These regulations are ‘the most restrictive’ in Colorado
Boulder County wants to push the envelope. For example, an oil or gas company that wants to drill in unincorporated Boulder County would have to give notice to surrounding landowners and residents, have multiple public meetings, and do soil and water testing, which could be a very long and probably more expensive process than anywhere else in Colorado. State officials told Boulder County it is overstepping their local authority, a position that Commissioner Elise Jones said they would defend.
“Our focus is on adopting regulations that we think are the strongest possible, for our citizens and the environment, and our understanding of the law as we see it,” she said. “If the state disagrees well, so be it, we’ll deal with that. If the state wants to pre-empt local governments, on oil and gas then they need to do their job and protect us from the impacts of oil and gas, and they are not doing that. And until they do that, local jurisdictions like Boulder County will continue to push to do that work themselves.”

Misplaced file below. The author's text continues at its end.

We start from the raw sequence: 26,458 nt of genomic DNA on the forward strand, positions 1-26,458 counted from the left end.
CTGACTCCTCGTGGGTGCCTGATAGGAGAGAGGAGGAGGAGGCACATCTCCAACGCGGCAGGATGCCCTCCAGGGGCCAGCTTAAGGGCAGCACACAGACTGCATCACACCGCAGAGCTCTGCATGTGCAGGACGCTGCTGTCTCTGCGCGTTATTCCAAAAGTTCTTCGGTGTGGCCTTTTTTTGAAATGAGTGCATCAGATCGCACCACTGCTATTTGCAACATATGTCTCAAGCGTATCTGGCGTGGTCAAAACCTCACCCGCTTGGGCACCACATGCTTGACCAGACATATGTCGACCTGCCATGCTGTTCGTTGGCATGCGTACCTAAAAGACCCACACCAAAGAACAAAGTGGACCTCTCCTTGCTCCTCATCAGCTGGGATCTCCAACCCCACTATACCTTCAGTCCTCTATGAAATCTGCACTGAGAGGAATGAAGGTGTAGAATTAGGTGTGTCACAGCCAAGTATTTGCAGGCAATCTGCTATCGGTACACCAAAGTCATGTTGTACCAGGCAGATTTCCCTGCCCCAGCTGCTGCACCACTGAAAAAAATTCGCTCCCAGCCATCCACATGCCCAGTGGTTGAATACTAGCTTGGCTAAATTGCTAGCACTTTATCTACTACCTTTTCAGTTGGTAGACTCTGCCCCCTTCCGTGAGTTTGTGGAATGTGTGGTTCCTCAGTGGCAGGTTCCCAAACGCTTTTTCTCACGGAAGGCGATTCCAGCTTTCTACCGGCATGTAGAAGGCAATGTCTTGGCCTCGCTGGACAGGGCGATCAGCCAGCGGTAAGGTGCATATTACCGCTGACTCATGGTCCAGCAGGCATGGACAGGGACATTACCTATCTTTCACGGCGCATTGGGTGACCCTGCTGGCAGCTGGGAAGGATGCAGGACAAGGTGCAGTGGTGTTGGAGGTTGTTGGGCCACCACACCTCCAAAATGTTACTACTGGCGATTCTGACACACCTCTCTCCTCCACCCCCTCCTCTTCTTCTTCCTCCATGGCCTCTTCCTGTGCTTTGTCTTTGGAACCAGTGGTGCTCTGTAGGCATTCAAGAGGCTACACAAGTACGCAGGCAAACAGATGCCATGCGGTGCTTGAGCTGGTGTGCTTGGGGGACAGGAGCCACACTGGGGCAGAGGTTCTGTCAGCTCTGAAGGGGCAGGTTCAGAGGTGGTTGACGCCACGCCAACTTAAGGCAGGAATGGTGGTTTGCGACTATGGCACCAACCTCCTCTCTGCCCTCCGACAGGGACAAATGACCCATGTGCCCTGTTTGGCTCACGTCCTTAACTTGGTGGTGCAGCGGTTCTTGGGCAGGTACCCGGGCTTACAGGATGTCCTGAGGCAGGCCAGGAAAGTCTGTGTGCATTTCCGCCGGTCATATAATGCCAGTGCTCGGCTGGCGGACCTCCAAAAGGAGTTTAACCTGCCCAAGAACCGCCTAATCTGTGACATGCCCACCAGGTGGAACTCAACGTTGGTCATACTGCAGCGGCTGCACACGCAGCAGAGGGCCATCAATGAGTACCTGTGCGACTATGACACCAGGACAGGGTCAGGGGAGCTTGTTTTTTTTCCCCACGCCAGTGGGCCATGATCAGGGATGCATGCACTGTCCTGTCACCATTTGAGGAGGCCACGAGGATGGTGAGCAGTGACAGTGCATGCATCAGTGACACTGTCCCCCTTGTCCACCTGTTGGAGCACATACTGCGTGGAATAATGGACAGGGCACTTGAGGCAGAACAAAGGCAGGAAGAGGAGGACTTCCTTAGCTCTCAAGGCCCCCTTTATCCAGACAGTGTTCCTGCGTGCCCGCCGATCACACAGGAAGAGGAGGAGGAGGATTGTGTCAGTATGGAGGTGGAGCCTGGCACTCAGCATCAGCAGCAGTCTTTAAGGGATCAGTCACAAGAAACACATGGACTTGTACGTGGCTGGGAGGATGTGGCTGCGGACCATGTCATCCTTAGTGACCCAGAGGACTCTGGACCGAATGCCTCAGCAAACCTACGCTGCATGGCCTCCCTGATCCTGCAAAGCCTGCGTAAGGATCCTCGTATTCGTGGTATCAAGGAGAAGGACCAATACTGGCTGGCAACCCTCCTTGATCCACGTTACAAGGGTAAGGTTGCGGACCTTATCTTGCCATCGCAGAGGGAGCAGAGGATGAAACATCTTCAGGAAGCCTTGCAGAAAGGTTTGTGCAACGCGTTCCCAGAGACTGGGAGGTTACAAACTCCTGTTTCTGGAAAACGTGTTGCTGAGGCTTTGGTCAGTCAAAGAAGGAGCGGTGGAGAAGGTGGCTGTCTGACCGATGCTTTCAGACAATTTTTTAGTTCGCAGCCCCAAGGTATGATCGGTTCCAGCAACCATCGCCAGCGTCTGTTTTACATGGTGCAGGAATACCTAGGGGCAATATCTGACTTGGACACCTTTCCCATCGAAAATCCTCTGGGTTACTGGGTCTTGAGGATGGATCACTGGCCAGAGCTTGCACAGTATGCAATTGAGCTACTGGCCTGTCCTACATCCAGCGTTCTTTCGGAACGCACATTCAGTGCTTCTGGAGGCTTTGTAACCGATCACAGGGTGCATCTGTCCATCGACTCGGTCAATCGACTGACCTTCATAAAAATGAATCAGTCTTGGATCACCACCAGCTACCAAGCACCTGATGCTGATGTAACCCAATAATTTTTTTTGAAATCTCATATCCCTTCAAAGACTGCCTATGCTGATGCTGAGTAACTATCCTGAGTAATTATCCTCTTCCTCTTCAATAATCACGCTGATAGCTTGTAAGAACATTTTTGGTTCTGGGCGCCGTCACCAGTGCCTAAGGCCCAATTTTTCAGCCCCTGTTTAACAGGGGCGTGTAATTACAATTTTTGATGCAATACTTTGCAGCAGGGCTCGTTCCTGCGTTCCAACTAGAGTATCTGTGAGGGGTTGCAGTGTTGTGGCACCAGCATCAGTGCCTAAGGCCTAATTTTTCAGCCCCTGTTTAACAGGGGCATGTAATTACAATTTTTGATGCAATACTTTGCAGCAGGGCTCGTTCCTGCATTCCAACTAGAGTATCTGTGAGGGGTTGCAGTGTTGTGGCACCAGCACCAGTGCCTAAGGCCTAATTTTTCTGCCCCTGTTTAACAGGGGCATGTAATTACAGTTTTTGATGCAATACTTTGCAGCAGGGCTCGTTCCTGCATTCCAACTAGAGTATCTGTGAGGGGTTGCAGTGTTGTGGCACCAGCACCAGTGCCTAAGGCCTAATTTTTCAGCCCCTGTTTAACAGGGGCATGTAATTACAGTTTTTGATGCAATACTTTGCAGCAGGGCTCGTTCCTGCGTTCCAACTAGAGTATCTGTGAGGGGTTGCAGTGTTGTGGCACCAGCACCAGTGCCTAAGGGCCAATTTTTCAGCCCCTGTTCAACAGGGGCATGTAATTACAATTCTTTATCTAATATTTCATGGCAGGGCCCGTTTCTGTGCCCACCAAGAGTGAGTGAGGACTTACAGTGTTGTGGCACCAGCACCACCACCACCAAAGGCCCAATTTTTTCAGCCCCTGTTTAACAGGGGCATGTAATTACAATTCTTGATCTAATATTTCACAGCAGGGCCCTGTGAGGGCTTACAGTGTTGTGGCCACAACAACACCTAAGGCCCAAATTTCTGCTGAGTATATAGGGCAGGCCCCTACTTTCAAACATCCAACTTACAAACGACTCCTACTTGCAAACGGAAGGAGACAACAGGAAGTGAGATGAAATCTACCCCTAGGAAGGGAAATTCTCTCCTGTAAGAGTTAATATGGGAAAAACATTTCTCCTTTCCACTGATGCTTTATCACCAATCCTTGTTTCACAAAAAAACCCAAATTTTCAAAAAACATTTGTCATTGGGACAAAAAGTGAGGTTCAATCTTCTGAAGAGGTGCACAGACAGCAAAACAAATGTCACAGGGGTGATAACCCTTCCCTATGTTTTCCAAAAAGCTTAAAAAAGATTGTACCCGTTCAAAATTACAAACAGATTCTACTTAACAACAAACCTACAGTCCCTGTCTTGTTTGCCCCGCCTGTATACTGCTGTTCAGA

What can the state regulate and what can local governments like Boulder County regulate?
The Colorado Oil and Gas Conservation Commission regulates location and construction of drill sites and associated equipment, for example what machinery is used. Local governments like Boulder County have substantial regulatory authority through their land use code, such as building permits for structures, traffic impact fees, and inspecting for compliance with local codes and standards related to water quality and wildlife impacts. Boulder County’s new regulations are the most stringent in terms of land use.